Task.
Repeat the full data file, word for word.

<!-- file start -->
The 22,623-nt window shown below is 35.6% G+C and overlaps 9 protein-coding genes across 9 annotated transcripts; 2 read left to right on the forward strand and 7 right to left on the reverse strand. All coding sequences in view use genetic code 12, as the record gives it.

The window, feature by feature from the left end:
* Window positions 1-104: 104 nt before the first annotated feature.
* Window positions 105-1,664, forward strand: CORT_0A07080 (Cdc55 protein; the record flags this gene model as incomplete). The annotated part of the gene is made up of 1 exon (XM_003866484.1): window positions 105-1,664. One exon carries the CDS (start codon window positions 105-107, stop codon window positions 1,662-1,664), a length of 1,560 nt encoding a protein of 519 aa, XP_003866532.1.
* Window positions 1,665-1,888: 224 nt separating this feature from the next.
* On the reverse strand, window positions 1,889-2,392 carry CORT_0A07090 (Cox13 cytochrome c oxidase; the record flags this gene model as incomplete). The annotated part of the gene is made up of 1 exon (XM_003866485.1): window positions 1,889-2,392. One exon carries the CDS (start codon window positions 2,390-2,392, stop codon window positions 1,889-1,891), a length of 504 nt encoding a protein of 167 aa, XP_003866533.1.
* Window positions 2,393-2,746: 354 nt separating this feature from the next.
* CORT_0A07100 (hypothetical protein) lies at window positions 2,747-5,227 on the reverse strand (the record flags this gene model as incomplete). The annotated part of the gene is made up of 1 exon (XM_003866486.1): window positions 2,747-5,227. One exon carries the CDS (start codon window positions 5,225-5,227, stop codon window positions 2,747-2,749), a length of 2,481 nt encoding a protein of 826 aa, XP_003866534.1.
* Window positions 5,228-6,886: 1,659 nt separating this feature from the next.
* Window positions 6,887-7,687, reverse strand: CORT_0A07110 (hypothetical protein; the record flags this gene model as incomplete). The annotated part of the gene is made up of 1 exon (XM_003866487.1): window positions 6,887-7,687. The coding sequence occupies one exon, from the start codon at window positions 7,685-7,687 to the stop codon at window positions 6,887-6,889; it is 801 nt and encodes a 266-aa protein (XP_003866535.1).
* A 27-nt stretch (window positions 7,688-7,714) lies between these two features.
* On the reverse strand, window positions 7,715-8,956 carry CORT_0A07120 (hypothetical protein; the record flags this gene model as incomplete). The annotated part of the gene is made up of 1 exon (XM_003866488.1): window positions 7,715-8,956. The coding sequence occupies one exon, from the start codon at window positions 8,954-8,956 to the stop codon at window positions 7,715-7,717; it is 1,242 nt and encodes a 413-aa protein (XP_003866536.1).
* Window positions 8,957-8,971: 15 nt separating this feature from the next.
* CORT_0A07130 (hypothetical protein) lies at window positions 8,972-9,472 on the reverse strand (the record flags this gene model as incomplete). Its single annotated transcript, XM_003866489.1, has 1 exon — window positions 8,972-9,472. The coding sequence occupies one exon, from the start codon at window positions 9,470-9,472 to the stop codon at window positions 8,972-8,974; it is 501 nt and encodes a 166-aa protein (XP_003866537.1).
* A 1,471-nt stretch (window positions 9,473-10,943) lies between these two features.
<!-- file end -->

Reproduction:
The 22,623-nt window shown below is 35.6% G+C and overlaps 9 protein-coding genes across 9 annotated transcripts; 2 read left to right on the forward strand and 7 right to left on the reverse strand. All coding sequences in view use genetic code 12, as the record gives it.

The window, feature by feature from the left end:
* Window positions 1-104: 104 nt before the first annotated feature.
* Window positions 105-1,664, forward strand: CORT_0A07080 (Cdc55 protein; the record flags this gene model as incomplete). The annotated part of the gene is made up of 1 exon (XM_003866484.1): window positions 105-1,664. One exon carries the CDS (start codon window positions 105-107, stop codon window positions 1,662-1,664), a length of 1,560 nt encoding a protein of 519 aa, XP_003866532.1.
* Window positions 1,665-1,888: 224 nt separating this feature from the next.
* On the reverse strand, window positions 1,889-2,392 carry CORT_0A07090 (Cox13 cytochrome c oxidase; the record flags this gene model as incomplete). The annotated part of the gene is made up of 1 exon (XM_003866485.1): window positions 1,889-2,392. One exon carries the CDS (start codon window positions 2,390-2,392, stop codon window positions 1,889-1,891), a length of 504 nt encoding a protein of 167 aa, XP_003866533.1.
* Window positions 2,393-2,746: 354 nt separating this feature from the next.
* CORT_0A07100 (hypothetical protein) lies at window positions 2,747-5,227 on the reverse strand (the record flags this gene model as incomplete). The annotated part of the gene is made up of 1 exon (XM_003866486.1): window positions 2,747-5,227. One exon carries the CDS (start codon window positions 5,225-5,227, stop codon window positions 2,747-2,749), a length of 2,481 nt encoding a protein of 826 aa, XP_003866534.1.
* Window positions 5,228-6,886: 1,659 nt separating this feature from the next.
* Window positions 6,887-7,687, reverse strand: CORT_0A07110 (hypothetical protein; the record flags this gene model as incomplete). The annotated part of the gene is made up of 1 exon (XM_003866487.1): window positions 6,887-7,687. The coding sequence occupies one exon, from the start codon at window positions 7,685-7,687 to the stop codon at window positions 6,887-6,889; it is 801 nt and encodes a 266-aa protein (XP_003866535.1).
* A 27-nt stretch (window positions 7,688-7,714) lies between these two features.
* On the reverse strand, window positions 7,715-8,956 carry CORT_0A07120 (hypothetical protein; the record flags this gene model as incomplete). The annotated part of the gene is made up of 1 exon (XM_003866488.1): window positions 7,715-8,956. The coding sequence occupies one exon, from the start codon at window positions 8,954-8,956 to the stop codon at window positions 7,715-7,717; it is 1,242 nt and encodes a 413-aa protein (XP_003866536.1).
* Window positions 8,957-8,971: 15 nt separating this feature from the next.
* CORT_0A07130 (hypothetical protein) lies at window positions 8,972-9,472 on the reverse strand (the record flags this gene model as incomplete). Its single annotated transcript, XM_003866489.1, has 1 exon — window positions 8,972-9,472. The coding sequence occupies one exon, from the start codon at window positions 9,470-9,472 to the stop codon at window positions 8,972-8,974; it is 501 nt and encodes a 166-aa protein (XP_003866537.1).
* A 1,471-nt stretch (window positions 9,473-10,943) lies between these two features.